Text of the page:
Mind the gap – Australia’s Future Submarine capabilities

Mind the gap – Australia’s Future Submarine capabilities

Minding the gap - Australia's Future Submarine Capabilities

Developing Australias defence capabilities has been a key focus of the Turnbull government, particularly the nation’s naval capabilities given the $89 billion investment in shipbuilding projects. Defence Connect spoke with the two primes entrusted with delivering the Future Submarine Program (FSP), Australias most expensive defence procurement, about what the project has so far revealed about the nations capabilities.

DCNS, the platform system integrator (PSI), and Lockheed Martin Australia, the combat system integrator (CSI), have been charged with ensuring that best-of-breed products from all available suppliers, especially those in Australia, are identified and assessed for inclusion in program.

Various industry days have been held across the country, with two more scheduled in Perth this week, to discuss future development plans and potential engagement opportunities of the program with prospective Australian firms.

And while there is still a long way to go this early on in the program, both major platform integrators have come to the same conclusions on Australia's industry capabilities.

"The first thing I really do try to say to everybody that I talk to is that Australian industry is actually highly capable. I wouldn't want anybody – and I've been involved in Australian industry for quite a long time now – I wouldn't want anybody to think for a minute that Australian industry isn't capable of doing what we want," DCNS chief executive Brent Clark said.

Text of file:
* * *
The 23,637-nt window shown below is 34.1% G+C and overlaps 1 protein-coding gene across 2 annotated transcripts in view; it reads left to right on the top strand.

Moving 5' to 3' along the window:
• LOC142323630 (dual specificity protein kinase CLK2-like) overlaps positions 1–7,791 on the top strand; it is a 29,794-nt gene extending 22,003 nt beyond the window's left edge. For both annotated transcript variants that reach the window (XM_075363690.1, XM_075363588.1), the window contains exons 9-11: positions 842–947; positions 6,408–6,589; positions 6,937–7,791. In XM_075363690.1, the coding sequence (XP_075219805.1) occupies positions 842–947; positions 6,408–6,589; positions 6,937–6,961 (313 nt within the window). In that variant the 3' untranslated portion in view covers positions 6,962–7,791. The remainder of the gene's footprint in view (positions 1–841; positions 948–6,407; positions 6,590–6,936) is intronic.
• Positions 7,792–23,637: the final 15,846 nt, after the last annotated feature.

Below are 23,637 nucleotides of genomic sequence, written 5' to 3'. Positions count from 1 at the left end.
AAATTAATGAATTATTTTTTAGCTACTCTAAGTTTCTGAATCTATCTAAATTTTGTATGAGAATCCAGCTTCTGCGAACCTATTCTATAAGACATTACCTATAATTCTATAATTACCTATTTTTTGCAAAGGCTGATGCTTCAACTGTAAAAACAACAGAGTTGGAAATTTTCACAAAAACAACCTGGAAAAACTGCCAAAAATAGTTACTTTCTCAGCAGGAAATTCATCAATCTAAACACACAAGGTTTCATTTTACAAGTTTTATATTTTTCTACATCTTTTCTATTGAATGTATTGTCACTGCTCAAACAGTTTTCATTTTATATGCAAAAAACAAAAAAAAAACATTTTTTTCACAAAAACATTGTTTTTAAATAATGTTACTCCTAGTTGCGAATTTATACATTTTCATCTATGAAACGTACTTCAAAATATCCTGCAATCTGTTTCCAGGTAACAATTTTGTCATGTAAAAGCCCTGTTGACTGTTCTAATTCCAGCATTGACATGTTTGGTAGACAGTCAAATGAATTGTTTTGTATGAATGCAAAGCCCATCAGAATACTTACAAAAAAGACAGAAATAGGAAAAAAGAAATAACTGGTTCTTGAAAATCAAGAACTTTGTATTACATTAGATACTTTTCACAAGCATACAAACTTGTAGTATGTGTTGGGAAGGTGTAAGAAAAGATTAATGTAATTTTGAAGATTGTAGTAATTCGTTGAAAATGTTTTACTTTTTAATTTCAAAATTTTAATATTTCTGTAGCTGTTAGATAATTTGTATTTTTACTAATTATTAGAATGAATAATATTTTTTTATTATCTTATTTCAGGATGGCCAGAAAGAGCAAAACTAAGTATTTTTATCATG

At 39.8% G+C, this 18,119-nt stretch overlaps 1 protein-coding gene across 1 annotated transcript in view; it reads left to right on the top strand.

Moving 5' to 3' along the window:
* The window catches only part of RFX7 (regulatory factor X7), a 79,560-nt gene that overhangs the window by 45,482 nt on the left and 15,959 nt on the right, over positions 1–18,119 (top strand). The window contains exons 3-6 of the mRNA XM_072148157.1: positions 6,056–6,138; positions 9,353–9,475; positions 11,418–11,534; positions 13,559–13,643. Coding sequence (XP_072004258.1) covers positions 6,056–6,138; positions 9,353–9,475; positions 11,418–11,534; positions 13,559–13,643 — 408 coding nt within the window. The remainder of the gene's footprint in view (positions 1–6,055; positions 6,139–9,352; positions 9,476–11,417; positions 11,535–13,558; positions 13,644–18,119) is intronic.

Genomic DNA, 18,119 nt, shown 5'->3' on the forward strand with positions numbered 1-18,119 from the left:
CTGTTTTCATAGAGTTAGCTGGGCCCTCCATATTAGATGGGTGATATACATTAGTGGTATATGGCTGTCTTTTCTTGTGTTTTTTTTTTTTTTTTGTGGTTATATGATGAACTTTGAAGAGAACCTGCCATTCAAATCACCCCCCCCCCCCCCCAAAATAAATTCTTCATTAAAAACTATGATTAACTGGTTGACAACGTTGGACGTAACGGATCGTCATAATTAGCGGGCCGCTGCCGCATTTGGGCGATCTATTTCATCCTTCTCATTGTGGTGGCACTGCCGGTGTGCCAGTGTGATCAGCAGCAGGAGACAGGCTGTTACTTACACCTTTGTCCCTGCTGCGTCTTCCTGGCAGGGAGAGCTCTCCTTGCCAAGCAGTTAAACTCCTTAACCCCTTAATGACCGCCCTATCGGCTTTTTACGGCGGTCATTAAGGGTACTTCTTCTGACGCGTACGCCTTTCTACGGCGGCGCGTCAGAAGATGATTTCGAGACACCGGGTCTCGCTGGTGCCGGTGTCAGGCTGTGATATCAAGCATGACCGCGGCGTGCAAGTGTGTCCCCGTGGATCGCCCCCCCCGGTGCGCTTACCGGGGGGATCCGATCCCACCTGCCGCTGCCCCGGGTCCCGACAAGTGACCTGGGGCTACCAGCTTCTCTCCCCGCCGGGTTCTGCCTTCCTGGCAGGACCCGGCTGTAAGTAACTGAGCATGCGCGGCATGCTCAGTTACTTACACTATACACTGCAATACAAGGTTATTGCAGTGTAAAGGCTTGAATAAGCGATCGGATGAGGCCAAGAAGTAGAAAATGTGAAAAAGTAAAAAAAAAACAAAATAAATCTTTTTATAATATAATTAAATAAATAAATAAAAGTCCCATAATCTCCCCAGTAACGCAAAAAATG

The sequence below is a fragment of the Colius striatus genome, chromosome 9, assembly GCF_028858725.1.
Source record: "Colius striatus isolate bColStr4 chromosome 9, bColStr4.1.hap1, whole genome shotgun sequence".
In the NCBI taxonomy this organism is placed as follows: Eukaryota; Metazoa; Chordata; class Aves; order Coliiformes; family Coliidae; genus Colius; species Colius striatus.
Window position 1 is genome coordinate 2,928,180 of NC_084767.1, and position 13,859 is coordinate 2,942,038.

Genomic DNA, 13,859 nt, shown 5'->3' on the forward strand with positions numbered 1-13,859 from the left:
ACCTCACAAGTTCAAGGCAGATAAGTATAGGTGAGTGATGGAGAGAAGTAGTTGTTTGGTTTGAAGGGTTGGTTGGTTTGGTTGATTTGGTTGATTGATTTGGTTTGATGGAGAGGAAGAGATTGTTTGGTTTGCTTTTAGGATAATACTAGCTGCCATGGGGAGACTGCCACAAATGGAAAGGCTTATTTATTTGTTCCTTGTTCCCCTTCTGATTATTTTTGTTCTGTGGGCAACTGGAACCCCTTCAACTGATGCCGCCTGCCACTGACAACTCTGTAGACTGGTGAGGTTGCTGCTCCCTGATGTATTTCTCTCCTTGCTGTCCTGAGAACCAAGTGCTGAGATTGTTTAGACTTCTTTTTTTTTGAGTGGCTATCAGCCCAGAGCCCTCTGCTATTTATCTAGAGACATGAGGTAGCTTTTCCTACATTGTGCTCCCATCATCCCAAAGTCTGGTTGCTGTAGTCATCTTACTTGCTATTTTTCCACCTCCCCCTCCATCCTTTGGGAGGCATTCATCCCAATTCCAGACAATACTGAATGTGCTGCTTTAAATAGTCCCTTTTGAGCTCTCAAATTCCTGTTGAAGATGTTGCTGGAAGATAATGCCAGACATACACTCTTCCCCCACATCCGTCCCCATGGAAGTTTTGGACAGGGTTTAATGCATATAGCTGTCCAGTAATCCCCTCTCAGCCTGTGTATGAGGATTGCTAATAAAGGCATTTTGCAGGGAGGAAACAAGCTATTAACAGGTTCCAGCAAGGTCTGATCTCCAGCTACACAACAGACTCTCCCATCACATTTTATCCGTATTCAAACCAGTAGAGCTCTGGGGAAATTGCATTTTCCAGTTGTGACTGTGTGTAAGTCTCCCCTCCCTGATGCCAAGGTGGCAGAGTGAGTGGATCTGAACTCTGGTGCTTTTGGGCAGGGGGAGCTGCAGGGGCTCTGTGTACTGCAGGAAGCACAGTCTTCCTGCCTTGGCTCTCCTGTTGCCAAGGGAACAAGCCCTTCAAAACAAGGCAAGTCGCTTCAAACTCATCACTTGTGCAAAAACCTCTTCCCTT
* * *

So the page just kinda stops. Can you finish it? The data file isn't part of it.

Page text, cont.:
"The message I'd give to everybody is that there's no logical reason why Australian industry can't be involved in all aspects of the submarine."

Lockheed Martin's program director of the FSP Mike Oliver also spoke with the same positivity of Australia's capabilities, noting that the capabilities do exist, the main focus now is on how to develop them.

"I wouldn't call it a capability gap," Oliver began.

"We have to build up the capacity. When we look at industry, the questions we certainly ask are the capability capacity and they go hand-in-hand. I think one of the things going forward is some of maybe the more unique areas, making sure that we have certainly the capability, but then how we build that capacity to support what we're looking to do going into the future."

Lockheed Martin's role as CSI will centre on finding Australian suppliers in the areas of engineering design, integration activities, equipment provision, sustainment and development of niche submarine capabilities.

The first of the 12 submarines is likely to begin entering service in the early 2030s. Construction of the 12 new submarines will extend into the late 2040s to 2050 timeframe.

Mind the gap – Australia’s Future Submarine capabilities
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